... Always Was A Fruit Loop Girl

Props to Amos for keeping it surreal.

Tori Amos is still a freak — a good thing for her fans, who expect

nothing less.

The first disc of this double-album odyssey into freakitude consists

of 11 new songs, most of which possess the raw self-revelation, quirky

poetry, breathy singing and effortless piano-playing that have made

Amos a beloved peculiarity ever since the release of 1992's Little

Earthquakes.

The first single from the new album, the soaring "Bliss"

(RealAudio excerpt),

has lyrics that come across as slightly

shocking, perhaps because of the confessional tone of the opening

line — "Father, I killed my monkey" — and sentiments like

"Is that what I taste/ your supernova juice/ you know it's true I'm

part of you." As longtime fans know, whenever you start to suspect that, underneath it all,

Amos is really just a defenseless little thing, she lands the sucker punch:

"I believe in peace, bitch" ("Waitress," a song from 1994's Under The Pink that is reprised

here on disc two).

Amos has somehow managed to make self-absorption appear charming, most of the

time anyway (occasionally her stuff can turn cloying). Usually, though, she's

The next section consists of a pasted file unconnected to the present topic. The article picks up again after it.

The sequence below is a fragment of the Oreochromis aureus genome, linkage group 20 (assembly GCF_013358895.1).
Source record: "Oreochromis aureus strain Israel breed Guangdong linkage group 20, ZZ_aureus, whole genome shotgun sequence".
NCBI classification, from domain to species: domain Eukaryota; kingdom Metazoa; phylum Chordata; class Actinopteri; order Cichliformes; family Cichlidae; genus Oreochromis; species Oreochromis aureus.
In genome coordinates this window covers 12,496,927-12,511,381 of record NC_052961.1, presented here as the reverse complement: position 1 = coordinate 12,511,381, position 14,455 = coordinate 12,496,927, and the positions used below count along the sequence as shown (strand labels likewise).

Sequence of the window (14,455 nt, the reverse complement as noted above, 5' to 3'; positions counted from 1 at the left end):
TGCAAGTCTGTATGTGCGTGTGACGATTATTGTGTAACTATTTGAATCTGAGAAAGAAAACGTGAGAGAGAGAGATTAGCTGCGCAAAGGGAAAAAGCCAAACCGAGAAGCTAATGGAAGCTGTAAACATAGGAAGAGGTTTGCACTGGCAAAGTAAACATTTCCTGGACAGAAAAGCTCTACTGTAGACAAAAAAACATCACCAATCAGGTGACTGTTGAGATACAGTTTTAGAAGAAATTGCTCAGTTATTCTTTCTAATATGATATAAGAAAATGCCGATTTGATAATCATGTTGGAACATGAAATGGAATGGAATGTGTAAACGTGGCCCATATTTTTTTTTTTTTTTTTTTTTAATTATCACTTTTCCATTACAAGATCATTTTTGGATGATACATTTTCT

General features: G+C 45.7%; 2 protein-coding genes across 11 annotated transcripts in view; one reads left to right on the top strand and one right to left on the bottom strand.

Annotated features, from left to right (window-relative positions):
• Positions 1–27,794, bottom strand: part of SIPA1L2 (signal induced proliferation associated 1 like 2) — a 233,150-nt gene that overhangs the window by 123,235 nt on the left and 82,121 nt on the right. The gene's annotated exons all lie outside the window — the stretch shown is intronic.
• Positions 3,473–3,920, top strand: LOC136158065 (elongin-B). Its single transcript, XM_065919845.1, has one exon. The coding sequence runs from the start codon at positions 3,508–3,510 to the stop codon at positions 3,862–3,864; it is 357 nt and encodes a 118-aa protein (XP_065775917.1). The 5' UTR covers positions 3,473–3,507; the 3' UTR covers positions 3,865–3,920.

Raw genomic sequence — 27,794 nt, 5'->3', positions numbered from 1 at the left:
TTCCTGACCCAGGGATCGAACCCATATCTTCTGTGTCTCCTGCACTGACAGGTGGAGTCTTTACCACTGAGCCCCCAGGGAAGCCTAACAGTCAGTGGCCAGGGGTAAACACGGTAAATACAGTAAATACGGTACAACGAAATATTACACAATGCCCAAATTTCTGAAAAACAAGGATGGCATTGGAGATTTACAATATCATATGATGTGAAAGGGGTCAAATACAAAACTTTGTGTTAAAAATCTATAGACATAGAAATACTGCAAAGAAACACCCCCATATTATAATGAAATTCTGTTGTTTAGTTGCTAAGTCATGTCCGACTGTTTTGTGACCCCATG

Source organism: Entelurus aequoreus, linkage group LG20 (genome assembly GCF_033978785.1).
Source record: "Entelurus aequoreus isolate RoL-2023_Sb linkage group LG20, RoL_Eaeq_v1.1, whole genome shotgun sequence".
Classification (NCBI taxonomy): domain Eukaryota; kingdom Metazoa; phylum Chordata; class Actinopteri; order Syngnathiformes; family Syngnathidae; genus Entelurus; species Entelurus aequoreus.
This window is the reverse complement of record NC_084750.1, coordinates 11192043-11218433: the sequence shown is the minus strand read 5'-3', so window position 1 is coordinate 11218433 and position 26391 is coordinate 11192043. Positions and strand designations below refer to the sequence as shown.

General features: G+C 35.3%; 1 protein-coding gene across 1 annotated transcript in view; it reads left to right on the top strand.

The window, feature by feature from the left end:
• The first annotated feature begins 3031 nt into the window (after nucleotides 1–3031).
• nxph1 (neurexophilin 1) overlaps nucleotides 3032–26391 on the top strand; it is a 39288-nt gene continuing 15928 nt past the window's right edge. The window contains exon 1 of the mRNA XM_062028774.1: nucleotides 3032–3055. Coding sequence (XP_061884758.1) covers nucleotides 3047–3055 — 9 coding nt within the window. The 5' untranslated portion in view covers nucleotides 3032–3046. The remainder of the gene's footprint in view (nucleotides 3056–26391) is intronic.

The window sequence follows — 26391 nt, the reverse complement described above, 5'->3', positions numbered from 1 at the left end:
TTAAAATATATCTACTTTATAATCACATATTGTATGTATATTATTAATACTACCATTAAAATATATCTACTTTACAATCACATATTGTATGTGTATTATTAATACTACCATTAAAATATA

able to spin her navel-gazings into something more interesting. How? By

sweetly and vulnerably divulging her feelings in one breath and spitting out

self-protective toughness in the next: "So you can make me come/ that doesn't

make you Jesus" ("Precious Things").

And then there are some songs that are pure whimsy. In the psychedelia-tinged

"Glory of the 80's" there is this: "Silicone party Barbies to the left, and

Joan of Arcs to the right." "Riot Poof" begins with Amos' voice so distorted

that she sounds like a baby trying to talk

around a pacifier and not succeeding. When her voice comes through clear and

crisp at last, it's only to enunciate: "The sun is warming/ My man is

moistening." Now there's an image you don't come across every day.

The album ends with the achingly melancholic "1000 Oceans"

(RealAudio excerpt). Stripped of

everything but the girl and those pesky bare emotions of hers, there is this:

"I'm aware what the rules are, but you know that I will run. You know that I

will follow you." Ouch. Disc two — "Venus Live, Still Orbiting" — is

a live album made up of 13 tracks from Tori's 1998 "Plugged" tour. Certainly

there will be much wailing and gnashing of teeth from those who don't find

their favorites included, but the ebullient version of "Cornflake Girl" (RealAudio excerpt) alone

is worth the price of the album. I mean, come on: "Never was a cornflake girl/

Thought that was a good solution/ Hanging with the raisin girls." Who else

could pull off that line? Freak. You just gotta love her.